The boot-receiving enclosure portion of the binding is shaped to substantially resemble a snow boot without conforming to any particular boot style. This exterior shell is fixedly attached to the board's top surface and forms the base of the binding. Metal, plastic, or another sufficiently rigid material may be used for the shell so long as the material properties remain stable over a wide range of temperatures.

The automatic latching mechanism comprises an automatic closing gate and a foot activated release mechanism. The food-activated mechanism is adapted so that any conventional boot will trip the mechanism as the boot touches the mechanism, and no mating or other engagement with the mechanism is required. When the rider steps into the binding, the release mechanism is actuated and the gate swings closed across the boot-receiving space and the upper surface of the boot. At the end of the swing, one or more cooperating tab ends situated at the end of the gate opposite the rotating hinge automatically seat within cooperating receiver(s) which are mounted to the shell's exterior.

Adapting the fit and feel of the binding to various boot styles, sizes and user preferences is easily accomplished via, for example, ratcheting adjustments and/or other tuning steps. Preferably, adjustments include mechanisms that are easily done with a single tool, such as a Phillips screwdriver, or that are tool-free. This way, the user can quickly and conveniently adjust the bindings to any boot anywhere without the need for any tool(s).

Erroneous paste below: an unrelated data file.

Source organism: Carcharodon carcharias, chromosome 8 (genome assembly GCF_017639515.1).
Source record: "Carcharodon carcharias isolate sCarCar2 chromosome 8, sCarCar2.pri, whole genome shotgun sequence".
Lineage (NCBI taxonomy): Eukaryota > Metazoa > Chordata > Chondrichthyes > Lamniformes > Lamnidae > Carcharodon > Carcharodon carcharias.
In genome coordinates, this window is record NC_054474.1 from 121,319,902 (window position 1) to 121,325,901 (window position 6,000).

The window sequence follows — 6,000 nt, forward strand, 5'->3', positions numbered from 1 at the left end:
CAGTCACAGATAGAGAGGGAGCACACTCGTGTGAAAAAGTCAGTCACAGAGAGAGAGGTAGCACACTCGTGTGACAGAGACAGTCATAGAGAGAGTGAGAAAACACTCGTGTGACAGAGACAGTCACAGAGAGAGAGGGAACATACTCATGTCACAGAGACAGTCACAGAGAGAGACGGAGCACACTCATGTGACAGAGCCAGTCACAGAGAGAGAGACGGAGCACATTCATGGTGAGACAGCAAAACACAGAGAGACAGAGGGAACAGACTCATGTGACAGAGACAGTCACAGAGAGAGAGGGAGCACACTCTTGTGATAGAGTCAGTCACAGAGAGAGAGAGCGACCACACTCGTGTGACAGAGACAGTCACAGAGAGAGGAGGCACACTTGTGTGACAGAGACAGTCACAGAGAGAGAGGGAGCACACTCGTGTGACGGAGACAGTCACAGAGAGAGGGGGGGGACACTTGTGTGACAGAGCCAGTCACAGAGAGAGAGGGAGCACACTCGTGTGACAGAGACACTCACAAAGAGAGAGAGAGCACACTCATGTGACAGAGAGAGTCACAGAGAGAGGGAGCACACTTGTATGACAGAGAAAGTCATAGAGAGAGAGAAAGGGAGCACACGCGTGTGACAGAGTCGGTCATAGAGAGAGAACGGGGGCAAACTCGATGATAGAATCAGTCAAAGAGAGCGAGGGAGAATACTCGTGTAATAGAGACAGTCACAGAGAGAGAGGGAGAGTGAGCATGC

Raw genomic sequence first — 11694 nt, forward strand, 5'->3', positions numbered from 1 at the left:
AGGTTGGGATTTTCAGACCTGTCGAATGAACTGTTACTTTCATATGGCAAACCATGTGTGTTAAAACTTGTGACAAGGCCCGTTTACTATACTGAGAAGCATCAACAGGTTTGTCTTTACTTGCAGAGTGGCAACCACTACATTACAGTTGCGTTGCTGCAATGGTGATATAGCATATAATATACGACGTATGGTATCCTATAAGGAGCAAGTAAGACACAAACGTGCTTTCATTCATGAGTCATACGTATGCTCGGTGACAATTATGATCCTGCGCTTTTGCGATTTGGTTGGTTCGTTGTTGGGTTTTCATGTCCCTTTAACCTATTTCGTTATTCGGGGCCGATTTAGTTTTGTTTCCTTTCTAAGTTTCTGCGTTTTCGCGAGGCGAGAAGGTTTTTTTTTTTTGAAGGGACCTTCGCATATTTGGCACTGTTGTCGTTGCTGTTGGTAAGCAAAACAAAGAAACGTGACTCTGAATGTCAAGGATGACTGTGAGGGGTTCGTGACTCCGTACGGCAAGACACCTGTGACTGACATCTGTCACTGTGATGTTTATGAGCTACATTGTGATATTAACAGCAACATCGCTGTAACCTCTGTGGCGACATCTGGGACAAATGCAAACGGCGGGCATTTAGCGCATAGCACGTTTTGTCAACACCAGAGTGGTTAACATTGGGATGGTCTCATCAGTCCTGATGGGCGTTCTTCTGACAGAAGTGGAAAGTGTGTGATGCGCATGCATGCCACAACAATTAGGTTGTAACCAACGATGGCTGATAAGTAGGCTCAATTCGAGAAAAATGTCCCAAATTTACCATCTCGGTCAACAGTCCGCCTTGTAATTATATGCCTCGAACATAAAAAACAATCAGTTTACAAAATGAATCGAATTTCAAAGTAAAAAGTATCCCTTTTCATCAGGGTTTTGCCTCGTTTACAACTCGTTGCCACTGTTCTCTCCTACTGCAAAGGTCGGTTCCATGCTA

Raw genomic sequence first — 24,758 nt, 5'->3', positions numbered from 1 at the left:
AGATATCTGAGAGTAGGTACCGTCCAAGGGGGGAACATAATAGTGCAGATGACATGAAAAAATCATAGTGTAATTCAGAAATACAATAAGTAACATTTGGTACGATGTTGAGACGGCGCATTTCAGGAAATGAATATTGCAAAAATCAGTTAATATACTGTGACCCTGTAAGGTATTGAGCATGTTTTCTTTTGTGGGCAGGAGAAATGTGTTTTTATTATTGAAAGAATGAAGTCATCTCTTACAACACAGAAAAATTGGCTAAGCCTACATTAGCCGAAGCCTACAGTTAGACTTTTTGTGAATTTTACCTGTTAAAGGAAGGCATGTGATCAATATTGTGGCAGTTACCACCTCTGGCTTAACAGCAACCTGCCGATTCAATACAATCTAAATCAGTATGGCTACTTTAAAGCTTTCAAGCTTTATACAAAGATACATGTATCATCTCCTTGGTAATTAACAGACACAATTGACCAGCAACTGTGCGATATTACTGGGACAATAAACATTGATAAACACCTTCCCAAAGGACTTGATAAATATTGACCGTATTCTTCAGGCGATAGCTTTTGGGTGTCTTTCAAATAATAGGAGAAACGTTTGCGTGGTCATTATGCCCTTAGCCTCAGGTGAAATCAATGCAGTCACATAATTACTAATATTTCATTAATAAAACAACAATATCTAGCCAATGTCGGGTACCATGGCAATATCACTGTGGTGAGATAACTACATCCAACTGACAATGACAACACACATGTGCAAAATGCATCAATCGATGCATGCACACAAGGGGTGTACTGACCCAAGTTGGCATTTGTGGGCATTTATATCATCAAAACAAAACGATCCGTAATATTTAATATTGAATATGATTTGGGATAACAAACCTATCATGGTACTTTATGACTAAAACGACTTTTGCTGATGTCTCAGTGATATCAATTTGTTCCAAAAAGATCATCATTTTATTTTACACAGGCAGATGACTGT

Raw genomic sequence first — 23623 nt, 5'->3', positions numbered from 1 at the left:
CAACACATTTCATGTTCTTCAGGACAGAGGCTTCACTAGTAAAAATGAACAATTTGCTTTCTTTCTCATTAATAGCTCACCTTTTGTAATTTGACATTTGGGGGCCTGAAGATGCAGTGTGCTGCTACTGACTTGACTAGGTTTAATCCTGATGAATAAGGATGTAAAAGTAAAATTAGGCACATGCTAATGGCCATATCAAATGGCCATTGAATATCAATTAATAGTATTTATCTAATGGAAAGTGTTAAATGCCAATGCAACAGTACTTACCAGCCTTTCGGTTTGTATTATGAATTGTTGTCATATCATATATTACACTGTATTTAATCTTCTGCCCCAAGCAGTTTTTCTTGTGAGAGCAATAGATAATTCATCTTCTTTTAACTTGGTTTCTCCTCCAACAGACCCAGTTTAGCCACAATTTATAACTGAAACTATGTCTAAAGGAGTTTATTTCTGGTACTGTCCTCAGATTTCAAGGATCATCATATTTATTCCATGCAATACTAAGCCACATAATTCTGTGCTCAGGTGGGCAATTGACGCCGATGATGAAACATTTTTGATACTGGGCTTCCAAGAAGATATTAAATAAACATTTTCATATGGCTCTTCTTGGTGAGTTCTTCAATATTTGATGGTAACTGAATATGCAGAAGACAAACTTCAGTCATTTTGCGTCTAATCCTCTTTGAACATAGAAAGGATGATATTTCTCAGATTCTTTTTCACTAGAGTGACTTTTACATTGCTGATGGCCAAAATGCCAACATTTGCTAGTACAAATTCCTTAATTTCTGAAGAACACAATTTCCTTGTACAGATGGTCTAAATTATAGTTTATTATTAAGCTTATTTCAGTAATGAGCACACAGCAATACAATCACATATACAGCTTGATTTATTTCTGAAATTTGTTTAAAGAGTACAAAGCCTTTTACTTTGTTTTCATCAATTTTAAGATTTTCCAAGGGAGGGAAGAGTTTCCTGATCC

BRIEF DESCRIPTION OF THE DRAWINGS

FIG. 1 is a right top perspective view of the preferred embodiment of the present invention with the gate mechanism open.

FIG. 2 is a left bottom perspective view of the embodiment of the embodiment of FIG. 1 with the gate mechanism open.

FIG. 3 is a right top perspective view of the embodiment of the embodiment of FIGS. 1 and 2 with the gate mechanism closed.

FIG. 4 is a front left perspective view of the embodiment of the embodiment of FIGS. 1, 2, and 3 with the gate mechanism closed.

FIG. 5 is a right side view of the embodiment of FIGS. 1–4 with the gate mechanism open and with the adjustability of embodiments of the ankle support, calf support, latch, and gate tab illustrated in dashed lines.

FIG. 6 is a left side view of the embodiment of FIGS. 1–5 with the gate mechanism closed and with the adjustability of embodiments of the support tab, catch arm, and catch plate illustrated in dashed lines and gate illustrated with arrows.

FIG. 7 is a right side view of the embodiment of FIGS. 1–6 with the gate mechanism closed and with the adjustability of embodiments of the side members and latch illustrated in dashed lines.